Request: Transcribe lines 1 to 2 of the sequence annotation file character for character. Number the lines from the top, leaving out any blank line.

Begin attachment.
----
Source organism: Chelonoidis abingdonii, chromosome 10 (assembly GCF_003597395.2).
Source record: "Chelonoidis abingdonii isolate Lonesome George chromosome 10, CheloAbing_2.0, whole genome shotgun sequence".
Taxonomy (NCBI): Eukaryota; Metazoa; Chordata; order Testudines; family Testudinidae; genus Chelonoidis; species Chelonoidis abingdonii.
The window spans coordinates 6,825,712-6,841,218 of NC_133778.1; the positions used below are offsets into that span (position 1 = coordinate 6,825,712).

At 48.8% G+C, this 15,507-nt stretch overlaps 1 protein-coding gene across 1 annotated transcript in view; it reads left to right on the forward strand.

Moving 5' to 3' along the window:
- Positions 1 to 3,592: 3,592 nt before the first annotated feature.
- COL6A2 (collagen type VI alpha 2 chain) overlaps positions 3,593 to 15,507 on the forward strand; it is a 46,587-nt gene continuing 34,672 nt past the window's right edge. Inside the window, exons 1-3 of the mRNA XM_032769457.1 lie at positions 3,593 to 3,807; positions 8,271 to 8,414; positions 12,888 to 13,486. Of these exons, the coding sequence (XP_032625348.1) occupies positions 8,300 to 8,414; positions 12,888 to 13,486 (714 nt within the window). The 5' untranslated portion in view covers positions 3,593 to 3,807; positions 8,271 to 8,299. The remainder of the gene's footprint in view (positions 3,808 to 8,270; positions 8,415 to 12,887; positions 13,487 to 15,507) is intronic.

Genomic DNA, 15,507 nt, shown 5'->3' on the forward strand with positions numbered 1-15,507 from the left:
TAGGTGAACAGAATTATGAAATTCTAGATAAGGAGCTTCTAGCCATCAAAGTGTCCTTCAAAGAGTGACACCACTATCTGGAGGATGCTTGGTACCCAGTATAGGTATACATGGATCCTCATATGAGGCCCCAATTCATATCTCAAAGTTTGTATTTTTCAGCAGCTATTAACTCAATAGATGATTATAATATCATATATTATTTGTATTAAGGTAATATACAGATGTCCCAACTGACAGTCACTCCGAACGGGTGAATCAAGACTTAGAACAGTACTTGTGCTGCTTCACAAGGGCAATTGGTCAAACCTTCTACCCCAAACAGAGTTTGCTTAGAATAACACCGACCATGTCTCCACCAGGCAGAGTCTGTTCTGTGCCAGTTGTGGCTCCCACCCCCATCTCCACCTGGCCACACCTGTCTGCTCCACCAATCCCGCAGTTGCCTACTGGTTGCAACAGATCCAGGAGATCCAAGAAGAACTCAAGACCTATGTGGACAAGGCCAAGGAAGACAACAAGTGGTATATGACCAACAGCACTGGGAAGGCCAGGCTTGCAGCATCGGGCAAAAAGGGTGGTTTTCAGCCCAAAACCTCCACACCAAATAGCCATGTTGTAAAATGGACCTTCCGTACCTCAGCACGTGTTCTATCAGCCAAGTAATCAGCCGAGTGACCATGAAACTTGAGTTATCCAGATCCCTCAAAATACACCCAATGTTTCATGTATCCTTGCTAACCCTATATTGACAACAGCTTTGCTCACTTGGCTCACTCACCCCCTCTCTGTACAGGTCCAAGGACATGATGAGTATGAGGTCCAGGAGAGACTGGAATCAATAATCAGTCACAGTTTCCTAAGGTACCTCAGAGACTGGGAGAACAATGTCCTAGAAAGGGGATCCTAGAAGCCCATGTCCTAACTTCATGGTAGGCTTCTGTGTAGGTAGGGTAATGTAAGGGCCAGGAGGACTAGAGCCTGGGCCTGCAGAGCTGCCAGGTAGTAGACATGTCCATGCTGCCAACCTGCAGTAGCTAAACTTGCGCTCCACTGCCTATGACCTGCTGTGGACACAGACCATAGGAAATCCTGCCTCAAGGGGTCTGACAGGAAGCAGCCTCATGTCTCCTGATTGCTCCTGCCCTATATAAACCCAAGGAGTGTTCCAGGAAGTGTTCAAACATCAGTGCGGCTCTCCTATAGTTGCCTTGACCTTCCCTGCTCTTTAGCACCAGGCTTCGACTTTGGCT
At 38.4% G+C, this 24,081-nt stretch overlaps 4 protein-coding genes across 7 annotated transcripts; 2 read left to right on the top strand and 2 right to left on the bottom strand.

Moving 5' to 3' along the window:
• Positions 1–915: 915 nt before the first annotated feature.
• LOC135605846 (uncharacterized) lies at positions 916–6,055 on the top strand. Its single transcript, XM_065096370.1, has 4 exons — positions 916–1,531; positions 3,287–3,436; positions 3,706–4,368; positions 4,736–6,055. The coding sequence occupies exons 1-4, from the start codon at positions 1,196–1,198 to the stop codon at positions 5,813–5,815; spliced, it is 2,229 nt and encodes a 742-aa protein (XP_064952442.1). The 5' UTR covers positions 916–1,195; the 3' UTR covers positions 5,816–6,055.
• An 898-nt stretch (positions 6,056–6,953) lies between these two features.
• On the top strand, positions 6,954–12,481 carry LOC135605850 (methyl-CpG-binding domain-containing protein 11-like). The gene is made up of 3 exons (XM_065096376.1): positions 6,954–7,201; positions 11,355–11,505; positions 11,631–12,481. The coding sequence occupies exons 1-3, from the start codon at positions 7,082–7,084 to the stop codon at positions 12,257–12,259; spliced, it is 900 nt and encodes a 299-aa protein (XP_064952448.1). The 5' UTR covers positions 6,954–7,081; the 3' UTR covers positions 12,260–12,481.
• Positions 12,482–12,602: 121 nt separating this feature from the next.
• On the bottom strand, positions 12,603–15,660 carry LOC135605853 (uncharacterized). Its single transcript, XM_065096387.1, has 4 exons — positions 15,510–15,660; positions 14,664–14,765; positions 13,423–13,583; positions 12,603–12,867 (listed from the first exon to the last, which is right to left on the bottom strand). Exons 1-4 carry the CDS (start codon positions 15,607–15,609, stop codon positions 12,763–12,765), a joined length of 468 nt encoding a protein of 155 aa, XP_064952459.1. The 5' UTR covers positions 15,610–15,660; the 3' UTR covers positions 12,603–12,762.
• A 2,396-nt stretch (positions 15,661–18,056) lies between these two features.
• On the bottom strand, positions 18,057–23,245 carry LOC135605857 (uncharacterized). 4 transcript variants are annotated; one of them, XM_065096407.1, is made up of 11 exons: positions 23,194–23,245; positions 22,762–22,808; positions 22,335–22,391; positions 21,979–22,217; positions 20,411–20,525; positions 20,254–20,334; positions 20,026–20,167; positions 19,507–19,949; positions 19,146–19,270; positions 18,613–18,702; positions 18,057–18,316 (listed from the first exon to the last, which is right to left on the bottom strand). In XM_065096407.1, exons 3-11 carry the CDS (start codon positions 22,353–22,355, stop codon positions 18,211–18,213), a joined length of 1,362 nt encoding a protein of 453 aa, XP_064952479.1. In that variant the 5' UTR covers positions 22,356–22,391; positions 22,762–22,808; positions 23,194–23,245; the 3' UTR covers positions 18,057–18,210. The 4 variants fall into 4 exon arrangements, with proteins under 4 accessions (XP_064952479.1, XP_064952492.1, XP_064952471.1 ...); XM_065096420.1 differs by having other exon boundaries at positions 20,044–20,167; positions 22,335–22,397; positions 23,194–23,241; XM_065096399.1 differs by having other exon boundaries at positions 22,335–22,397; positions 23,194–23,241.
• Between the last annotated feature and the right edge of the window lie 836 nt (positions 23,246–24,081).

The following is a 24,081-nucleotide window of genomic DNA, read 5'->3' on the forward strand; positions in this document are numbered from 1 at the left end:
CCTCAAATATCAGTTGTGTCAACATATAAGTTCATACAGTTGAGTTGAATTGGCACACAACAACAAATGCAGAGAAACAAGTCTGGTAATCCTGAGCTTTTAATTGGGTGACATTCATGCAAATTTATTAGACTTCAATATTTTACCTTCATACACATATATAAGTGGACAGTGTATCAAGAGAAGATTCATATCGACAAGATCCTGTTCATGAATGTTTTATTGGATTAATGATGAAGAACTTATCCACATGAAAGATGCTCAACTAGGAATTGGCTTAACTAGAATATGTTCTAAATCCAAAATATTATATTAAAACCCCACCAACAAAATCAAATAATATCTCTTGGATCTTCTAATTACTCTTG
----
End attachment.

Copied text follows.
Source organism: Chelonoidis abingdonii, chromosome 10 (assembly GCF_003597395.2).
Source record: "Chelonoidis abingdonii isolate Lonesome George chromosome 10, CheloAbing_2.0, whole genome shotgun sequence".